In the case of the Orbiter, the person who noticed this problem didn’t use the ISA form. He wrote an email message to the person that he thought could solve the problem. That person got the email message, and he looked at it and worked on it for a while. Then his boss gave him something else to do that this individual judged to be of higher priority than working on the problem outlined in the email.

Engineering Memos 3a

Cassini Saturn Probe Undergoes Preflight Testing.

Here is a case where the guy who noticed the problem thought he was doing the right thing. He wanted to get the problem taken care of quickly. He sent the email out. The email went to where the spacecraft was being worked. The guy who received the email probably could have solved the problem. But he didn’t. It got forgotten.

If that message had been generated as an ISA, it could not have been forgotten. It would have become a permanent part of the engineering documentation. In our failure review report, we described the problem something like this, “Communication channels among project engineering groups were too informal.”

No one would argue that open communication is key to project success. What I’m suggesting is that we keep in mind that communication comes in many shapes and sizes — it’s not a one-size-fits-all concept. We need to reinforce the distinction between the need for rapid communication and the need for engineering documentation, which creates products that can be peer reviewed and that leave an audit trail for engineering follow-up and close-out.

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About the Author

 John Casani Keeping the lines openJohn Casani came out of retirement in 2003 to return to the project management ranks at the Jet Propulsion Laboratory in Pasadena, California. The engineering memos Casani champions in this article are far from being the only formal communication he sets up on his projects.”As a project manager, I hold two regularly scheduled meetings each week,” explains Casani. “One is with just the core project staff, and the other gathers a more extended set of people working on the project — including people matrixed to the project from each of the major technical areas.”In addition, the full project staff — including out-of-town team members from other NASA centers, government agencies, industry, and academia — are invited to monthly meetings and many of them make a point of attending the meetings in person. “This is the way that we can coordinate and keep track of how the project is going,” says Casani. “We keep everyone informed about what everyone else is doing.”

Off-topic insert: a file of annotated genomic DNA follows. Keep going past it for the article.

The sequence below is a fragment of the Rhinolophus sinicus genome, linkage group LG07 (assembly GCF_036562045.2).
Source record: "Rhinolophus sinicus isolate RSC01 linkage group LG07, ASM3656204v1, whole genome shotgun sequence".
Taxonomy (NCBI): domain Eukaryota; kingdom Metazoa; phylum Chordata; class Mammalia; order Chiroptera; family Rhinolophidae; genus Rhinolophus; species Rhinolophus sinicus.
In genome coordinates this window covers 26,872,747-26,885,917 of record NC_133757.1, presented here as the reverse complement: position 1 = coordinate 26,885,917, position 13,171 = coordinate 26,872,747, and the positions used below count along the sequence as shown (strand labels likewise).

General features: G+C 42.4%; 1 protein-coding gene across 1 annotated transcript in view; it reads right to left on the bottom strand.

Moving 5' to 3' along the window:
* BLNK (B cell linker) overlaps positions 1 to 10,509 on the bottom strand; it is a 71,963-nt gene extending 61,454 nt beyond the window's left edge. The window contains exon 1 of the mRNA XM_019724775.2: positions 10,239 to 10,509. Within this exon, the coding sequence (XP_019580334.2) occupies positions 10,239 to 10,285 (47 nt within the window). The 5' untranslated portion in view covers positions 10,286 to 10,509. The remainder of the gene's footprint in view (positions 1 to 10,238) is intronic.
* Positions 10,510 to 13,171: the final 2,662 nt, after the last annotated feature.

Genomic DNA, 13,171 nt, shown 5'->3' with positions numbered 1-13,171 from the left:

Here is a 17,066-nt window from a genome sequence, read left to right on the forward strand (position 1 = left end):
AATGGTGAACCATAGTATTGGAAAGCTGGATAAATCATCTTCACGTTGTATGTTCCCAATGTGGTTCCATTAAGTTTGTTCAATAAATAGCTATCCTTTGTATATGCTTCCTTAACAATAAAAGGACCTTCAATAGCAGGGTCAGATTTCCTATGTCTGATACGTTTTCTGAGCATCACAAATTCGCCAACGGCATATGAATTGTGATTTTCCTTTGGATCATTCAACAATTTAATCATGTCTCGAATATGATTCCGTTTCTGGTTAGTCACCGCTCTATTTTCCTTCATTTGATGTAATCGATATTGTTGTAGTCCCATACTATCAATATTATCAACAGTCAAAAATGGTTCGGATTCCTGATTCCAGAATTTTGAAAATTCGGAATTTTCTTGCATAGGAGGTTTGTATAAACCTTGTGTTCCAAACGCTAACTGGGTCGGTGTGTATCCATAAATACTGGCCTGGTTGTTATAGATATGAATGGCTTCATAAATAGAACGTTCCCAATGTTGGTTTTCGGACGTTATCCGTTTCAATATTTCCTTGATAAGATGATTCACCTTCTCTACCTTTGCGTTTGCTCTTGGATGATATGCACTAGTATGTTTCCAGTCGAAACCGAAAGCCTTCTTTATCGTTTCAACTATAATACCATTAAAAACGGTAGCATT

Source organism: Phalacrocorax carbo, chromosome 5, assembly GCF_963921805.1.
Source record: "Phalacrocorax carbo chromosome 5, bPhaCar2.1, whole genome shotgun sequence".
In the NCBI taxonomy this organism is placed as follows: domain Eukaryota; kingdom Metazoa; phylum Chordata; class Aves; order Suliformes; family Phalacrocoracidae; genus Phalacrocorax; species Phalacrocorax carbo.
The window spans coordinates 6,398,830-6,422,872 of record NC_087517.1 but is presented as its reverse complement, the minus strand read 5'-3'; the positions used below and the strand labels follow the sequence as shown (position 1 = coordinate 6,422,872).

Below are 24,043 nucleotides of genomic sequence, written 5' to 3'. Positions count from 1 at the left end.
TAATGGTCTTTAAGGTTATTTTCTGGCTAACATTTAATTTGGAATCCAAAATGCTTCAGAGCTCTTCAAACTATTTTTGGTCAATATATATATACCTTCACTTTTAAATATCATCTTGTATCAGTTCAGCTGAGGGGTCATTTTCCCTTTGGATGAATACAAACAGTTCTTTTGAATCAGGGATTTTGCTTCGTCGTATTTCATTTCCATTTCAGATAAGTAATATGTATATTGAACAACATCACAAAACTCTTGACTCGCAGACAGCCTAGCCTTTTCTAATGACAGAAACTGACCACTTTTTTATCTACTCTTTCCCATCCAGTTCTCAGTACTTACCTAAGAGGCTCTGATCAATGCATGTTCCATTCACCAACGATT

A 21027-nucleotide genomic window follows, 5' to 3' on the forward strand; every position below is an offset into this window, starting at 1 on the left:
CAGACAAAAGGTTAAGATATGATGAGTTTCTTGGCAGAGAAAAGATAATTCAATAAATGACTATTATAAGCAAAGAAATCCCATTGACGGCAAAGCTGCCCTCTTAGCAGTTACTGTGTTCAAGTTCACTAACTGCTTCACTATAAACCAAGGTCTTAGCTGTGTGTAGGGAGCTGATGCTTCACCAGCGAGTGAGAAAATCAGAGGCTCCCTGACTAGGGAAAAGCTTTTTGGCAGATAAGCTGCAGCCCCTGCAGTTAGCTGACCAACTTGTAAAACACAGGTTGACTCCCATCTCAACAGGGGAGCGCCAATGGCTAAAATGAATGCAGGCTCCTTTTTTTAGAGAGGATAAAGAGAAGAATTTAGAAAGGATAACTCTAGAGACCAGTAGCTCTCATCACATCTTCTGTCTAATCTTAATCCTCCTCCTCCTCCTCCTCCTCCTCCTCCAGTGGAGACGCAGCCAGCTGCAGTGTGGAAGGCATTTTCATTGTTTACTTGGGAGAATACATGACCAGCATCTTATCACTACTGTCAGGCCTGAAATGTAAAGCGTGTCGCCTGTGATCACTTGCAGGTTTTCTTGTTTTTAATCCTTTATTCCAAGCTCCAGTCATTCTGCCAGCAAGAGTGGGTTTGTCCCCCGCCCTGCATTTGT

Informal communication is just as important. Core team members are co-located in “our own corner of the building,” says Casani. “We’re in contact every day, almost every hour, in addition to the meetings we hold.”

For more about John Casani’s remarkable career at JPL, see his story, “A New Spin,” in this issue.

About the Author